3. Decision Driven Presentations
For a decision driven presentation, your audience is waiting to hear your big recommendation. You should use the final slide in your PowerPoint presentation to make a recommendation so that your project or idea can proceed
Use the closing slide to make your recommendation clear. It's fine to use the supporting points to mention why you arrived at that conclusion. But focus on having a singular recommendation and be prepared to defend it.
4. Introductory Presentations
An introductory presentation is often used in business to help build trust and establish a relationship with an audience. Remember, the introductory presentation is your best chance to make a first impression. Whether you're pitching your business or asking people to join your company, the last slide can be the first step in the business relationship.
Maybe you aren't quite ready to give a full sales pitch. Instead, this is your first point of contact to start explaining your business.
To end your introductory presentation, I think it's a great idea to give the audience a means to follow-up with a Contact slide. If you think of an introductory presentation as the start of a conversation, you should give the audience the chance to continue that conversation.
Final PowerPoint Slide Styles to Avoid
When you're preparing to close out your PowerPoint presentation, there are certain strategic steps that you'll want to avoid. There are also final PowerPoint presentation slide styles that aren't on target for closing strongly. You need both the right closing technique and final slide design to work together. Let's look at what not to do for each of the key presentation types:
1. Persuasive Discussions
For persuasive presentations, the strategy should change. For these presentations, don't simply restate the points that you've already made.
You need to give a new angle or a new perspective that could win the audience over. Your last slide should support the presentation's overall perspective but shouldn't simply rehash the original points.
- Presentations20 Creative Presentation Ideas That'll Inspire Audiences to Action in 2021 (+Video)Julia Melymbrose
In a persuasive presentation, make sure that your final slide isn't a simple recap of your original points. The audience may resent having heard the same ideas repeatedly and find them less believable.
2. Informative Presentations
Information presentations often lead to a discussion with the audience, often called a "Q&A session." If your presentation is meant to be an open discussion, it can be tempting to throw up an "Any questions?" slide for the last part of your deck.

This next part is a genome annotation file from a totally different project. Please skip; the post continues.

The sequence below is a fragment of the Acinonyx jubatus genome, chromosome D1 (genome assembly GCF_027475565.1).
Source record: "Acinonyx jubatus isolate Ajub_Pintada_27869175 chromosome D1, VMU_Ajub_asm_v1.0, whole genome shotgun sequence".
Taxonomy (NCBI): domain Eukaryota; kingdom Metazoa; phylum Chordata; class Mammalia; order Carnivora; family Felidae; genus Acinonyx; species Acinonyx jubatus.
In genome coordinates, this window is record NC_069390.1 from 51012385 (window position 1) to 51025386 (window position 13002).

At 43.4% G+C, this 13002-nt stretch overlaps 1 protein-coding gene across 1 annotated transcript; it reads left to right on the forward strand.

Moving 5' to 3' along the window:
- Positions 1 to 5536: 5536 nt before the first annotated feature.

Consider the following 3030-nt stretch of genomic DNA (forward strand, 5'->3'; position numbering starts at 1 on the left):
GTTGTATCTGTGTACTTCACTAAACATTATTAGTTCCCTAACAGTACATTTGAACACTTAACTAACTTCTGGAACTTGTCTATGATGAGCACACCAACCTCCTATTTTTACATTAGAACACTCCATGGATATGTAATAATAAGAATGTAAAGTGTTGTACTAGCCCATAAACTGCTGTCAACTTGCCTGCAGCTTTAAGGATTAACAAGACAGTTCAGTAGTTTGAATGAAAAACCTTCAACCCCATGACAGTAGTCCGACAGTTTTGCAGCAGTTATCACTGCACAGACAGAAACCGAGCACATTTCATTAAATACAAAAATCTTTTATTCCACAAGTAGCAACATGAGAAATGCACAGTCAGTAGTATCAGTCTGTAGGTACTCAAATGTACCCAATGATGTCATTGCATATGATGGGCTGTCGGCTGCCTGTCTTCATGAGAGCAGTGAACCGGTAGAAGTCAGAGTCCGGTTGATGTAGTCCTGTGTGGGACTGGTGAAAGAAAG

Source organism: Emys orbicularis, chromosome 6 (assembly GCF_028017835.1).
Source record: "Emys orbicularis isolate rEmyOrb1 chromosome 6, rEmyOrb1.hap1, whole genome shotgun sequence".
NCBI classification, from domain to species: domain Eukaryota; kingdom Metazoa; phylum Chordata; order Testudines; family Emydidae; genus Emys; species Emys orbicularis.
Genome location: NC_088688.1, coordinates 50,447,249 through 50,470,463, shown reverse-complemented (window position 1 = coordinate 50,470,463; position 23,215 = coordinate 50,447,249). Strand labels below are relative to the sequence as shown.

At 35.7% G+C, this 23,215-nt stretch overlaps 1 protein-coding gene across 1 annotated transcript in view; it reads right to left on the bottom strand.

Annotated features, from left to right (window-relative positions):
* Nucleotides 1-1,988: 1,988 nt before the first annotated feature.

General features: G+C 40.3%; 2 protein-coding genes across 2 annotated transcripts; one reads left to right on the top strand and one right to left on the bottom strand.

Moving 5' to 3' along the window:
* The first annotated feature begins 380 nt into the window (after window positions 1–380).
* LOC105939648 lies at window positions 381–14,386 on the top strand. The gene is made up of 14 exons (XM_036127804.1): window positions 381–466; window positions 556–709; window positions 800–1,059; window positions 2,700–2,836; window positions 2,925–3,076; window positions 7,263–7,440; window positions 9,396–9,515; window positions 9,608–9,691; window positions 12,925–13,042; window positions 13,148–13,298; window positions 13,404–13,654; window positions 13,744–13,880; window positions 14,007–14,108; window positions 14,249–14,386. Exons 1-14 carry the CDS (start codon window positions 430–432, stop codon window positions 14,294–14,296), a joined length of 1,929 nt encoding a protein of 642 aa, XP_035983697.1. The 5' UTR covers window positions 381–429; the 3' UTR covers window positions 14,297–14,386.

But if this is the only step you take to spark a conversation, your audience is unlikely to engage. I've seen many presentations breeze past this stage so quickly that no one works up the courage to ask a question.
For a more complete round-up on soliciting questions at the end of your presentation, check out the tutorial below.
- Microsoft PowerPointHow to Make a Great "Any Questions" Final PowerPoint Slide (PPT)Andrew Childress
3. Decision Driven Presentations
You've been asked to share your findings and make a recommendation in the form of a decision driven presentation. The information that you share will help guide a decision maker or give you the feedback you need to proceed.
In these situations, I think it's important to not overwhelm the audience with too many options. Sometimes, presenters tend to give every possible option for a team to take. Make sure you avoid this in your final presentation slide.
That shouldn't be the goal of a persuasive presentation. It's fine to present many ideas. But the presentation should ultimately culminate in a singular, decisive recommendation in the final slide in a PowerPoint presentation.
4. Introductory Presentations
An introductory presentation seeks to build familiarity with the audience. For this type of presentation, there's one key step to avoid: don't try to close a deal too quickly.
Marketing and teaching potential customers about your business is a process, and it's one that takes time. The final slide shouldn't contain graphics or requests that the audience buy from you or engage you right away.
Asking for a sale or commitment at the end of an introductory presentation could be off putting and ultimately harm your chances of gaining customers.
5 Quick Tips to End Your PowerPoint Presentation Strong
You've learned that the final PowerPoint slide design can be a powerful way to end your presentation. Also, we've dived into some problematic ways to end your presentation, which you should avoid.
Now let's now jump into a few important tips on how to end a PowerPoint presentation so that it's memorable and makes an impact:
1. Be Clear, Concise, and On Message
A strong presentation closing brings your key message to the forefront and aligns with your objective. You want to distill your final message down to a single memorable point or small set of points. That way the audience can easily walk away with your most important ideas on their mind.
2. Use the Best Final PowerPoint Slide
Depending on the type of presentation you're delivering your final slide will differ.
Make sure you're using a powerful final PowerPoint graphic slide to showcase your concluding information. Or, transition into an easy to read Contact Us or Any Questions slide.
If you're unsure which slide fits your presentation type best, re-read the sections above. Don't miss out on those graphic examples of best last slides for various PowerPoint presentation types.